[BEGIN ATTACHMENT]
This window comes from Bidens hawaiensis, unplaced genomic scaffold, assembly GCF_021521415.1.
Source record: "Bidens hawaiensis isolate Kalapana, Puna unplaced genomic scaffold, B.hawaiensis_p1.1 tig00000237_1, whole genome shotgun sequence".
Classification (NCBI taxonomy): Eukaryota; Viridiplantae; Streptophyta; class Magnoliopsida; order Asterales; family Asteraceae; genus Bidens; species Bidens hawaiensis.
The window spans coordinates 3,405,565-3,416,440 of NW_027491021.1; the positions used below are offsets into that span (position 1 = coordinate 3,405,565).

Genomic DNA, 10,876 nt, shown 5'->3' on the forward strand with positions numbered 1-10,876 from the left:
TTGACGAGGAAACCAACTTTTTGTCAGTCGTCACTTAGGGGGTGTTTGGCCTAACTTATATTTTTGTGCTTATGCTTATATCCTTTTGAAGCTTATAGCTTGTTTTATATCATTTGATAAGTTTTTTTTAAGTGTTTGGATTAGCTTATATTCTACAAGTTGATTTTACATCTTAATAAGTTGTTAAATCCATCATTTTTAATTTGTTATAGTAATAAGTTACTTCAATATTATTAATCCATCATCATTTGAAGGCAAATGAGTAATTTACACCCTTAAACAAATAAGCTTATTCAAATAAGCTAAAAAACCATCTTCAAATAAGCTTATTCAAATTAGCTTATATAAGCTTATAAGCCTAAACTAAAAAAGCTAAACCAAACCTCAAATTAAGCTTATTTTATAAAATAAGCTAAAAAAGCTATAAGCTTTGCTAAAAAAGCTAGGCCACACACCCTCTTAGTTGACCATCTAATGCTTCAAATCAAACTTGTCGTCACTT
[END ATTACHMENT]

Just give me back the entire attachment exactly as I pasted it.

This window comes from Bidens hawaiensis, unplaced genomic scaffold, assembly GCF_021521415.1.
Source record: "Bidens hawaiensis isolate Kalapana, Puna unplaced genomic scaffold, B.hawaiensis_p1.1 tig00000237_1, whole genome shotgun sequence".
Classification (NCBI taxonomy): Eukaryota; Viridiplantae; Streptophyta; class Magnoliopsida; order Asterales; family Asteraceae; genus Bidens; species Bidens hawaiensis.
The window spans coordinates 3,405,565-3,416,440 of NW_027491021.1; the positions used below are offsets into that span (position 1 = coordinate 3,405,565).

Genomic DNA, 10,876 nt, shown 5'->3' on the forward strand with positions numbered 1-10,876 from the left:
TTGACGAGGAAACCAACTTTTTGTCAGTCGTCACTTAGGGGGTGTTTGGCCTAACTTATATTTTTGTGCTTATGCTTATATCCTTTTGAAGCTTATAGCTTGTTTTATATCATTTGATAAGTTTTTTTTAAGTGTTTGGATTAGCTTATATTCTACAAGTTGATTTTACATCTTAATAAGTTGTTAAATCCATCATTTTTAATTTGTTATAGTAATAAGTTACTTCAATATTATTAATCCATCATCATTTGAAGGCAAATGAGTAATTTACACCCTTAAACAAATAAGCTTATTCAAATAAGCTAAAAAACCATCTTCAAATAAGCTTATTCAAATTAGCTTATATAAGCTTATAAGCCTAAACTAAAAAAGCTAAACCAAACCTCAAATTAAGCTTATTTTATAAAATAAGCTAAAAAAGCTATAAGCTTTGCTAAAAAAGCTAGGCCACACACCCTCTTAGTTGACCATCTAATGCTTCAAATCAAACTTGTCGTCACTT